Short- and Long-Term Memory in Infancy and Early Childhood

Short- and Long-Term Memory in Infancy and Early Childhood

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The ability to remember people, objects, and events one encounters is critically important for effective functioning in the world. Remembering your mother's face, where you left your keys, and that it is your daughter's birthday tomorrow allow you to successfully manage your day, as well as your relationships with others. Questions about the processes of memory and how they develop are age old. In developmental science, research on memory has been prominent since the writings of Jean Piaget became available to English-speaking audiences in the 1950s and 1960s. This book focuses on recent empirical and theoretical advances in the study of memory development in infancy and early childhood. Both short-term and long-term memory are critically important for infants' learning about the world around them, as well as their development and maintenance of social relationships. Some of the most significant questions and concerns are addressed, with the aim of identifying areas of consensus and areas in which further theoretical and empirical work is necessary.show more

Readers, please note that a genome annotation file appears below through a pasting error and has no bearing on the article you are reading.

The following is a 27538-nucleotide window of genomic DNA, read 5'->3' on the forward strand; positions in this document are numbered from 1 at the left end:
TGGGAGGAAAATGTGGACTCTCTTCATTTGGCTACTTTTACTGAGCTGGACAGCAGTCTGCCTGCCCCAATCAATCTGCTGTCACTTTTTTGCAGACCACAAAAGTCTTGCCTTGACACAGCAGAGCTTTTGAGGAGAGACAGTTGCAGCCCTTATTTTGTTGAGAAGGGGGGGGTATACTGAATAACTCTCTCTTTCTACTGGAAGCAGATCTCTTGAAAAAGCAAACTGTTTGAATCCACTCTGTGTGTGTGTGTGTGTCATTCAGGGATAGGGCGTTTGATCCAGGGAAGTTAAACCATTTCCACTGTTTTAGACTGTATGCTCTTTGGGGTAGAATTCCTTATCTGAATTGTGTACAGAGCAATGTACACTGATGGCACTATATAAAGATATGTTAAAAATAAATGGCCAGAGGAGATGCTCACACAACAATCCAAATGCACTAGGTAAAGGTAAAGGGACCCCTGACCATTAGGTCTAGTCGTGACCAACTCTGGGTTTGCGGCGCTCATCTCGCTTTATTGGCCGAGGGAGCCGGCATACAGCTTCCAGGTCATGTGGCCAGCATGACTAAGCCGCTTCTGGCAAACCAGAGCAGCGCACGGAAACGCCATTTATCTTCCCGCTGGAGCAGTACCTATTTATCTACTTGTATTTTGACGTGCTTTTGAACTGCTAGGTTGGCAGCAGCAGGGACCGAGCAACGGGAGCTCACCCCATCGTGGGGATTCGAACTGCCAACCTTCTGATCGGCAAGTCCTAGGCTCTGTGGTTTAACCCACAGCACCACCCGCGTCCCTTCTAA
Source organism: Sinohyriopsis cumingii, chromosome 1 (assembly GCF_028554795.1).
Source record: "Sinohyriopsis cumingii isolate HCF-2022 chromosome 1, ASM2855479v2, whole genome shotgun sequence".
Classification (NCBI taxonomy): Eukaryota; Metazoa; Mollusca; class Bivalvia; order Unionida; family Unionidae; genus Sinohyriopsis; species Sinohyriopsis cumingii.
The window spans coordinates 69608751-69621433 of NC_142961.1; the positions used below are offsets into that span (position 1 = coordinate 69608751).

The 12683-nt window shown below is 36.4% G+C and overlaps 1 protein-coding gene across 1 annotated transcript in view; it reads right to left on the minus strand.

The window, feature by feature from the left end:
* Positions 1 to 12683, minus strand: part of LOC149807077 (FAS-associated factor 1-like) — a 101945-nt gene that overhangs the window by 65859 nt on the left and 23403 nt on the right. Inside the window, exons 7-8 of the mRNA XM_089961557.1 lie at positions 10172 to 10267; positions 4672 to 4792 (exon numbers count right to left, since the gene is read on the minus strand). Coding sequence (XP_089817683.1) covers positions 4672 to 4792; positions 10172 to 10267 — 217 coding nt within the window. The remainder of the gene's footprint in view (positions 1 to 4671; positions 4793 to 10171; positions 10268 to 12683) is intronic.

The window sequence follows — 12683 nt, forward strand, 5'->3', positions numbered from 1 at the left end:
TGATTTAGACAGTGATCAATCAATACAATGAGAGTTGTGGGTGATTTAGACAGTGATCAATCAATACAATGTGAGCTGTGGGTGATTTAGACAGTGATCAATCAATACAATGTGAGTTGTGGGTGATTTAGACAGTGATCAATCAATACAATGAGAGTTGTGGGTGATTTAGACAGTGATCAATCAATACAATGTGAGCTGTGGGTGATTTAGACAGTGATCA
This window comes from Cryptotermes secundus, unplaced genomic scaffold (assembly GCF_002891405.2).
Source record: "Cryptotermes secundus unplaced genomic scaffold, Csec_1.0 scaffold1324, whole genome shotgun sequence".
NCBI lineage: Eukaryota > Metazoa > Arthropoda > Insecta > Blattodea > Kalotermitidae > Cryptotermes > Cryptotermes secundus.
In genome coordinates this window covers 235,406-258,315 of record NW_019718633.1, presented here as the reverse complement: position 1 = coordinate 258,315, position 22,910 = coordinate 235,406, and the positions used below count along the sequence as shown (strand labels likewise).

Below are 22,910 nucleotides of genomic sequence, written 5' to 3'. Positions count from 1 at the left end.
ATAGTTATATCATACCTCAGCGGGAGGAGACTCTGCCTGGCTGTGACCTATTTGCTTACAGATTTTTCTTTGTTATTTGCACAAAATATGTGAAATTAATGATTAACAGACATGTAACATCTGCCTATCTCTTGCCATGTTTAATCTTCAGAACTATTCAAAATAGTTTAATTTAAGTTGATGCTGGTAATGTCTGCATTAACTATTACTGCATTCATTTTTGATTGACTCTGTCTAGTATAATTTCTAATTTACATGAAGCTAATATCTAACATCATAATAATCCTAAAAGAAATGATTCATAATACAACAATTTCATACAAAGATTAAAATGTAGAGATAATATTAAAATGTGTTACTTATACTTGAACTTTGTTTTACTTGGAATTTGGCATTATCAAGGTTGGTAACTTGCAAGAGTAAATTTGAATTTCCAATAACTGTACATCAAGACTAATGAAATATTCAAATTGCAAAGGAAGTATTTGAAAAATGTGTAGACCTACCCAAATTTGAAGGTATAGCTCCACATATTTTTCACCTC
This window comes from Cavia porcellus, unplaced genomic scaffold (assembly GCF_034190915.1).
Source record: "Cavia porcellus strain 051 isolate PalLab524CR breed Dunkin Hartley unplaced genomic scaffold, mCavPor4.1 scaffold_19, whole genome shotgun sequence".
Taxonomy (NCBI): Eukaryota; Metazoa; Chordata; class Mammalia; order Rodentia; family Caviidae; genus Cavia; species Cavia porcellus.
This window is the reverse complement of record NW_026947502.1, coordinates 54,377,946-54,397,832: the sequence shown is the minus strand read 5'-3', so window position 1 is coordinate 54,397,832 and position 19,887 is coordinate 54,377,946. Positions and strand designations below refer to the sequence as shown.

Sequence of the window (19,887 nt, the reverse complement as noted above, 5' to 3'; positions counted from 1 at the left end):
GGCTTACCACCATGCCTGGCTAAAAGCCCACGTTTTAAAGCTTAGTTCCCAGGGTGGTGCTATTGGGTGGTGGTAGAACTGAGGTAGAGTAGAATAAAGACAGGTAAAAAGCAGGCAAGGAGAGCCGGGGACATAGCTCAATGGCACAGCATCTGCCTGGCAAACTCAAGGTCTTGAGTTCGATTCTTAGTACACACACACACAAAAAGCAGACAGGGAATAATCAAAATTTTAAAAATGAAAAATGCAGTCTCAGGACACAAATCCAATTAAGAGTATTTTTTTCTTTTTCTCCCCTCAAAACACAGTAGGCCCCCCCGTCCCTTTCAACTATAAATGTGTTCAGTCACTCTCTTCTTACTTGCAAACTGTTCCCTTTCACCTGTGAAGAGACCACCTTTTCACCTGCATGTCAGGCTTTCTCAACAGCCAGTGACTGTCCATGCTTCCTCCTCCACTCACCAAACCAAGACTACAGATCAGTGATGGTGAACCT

Product details

  • Hardback | 362 pages
  • 157.5 x 233.7 x 25.4mm | 612.36g
  • Oxford University Press Inc
  • New York, United States
  • English
  • 2 pp colour plates, 4 black & white photographs, tables and line drawings
  • 0195182294
  • 9780195182293

Review quote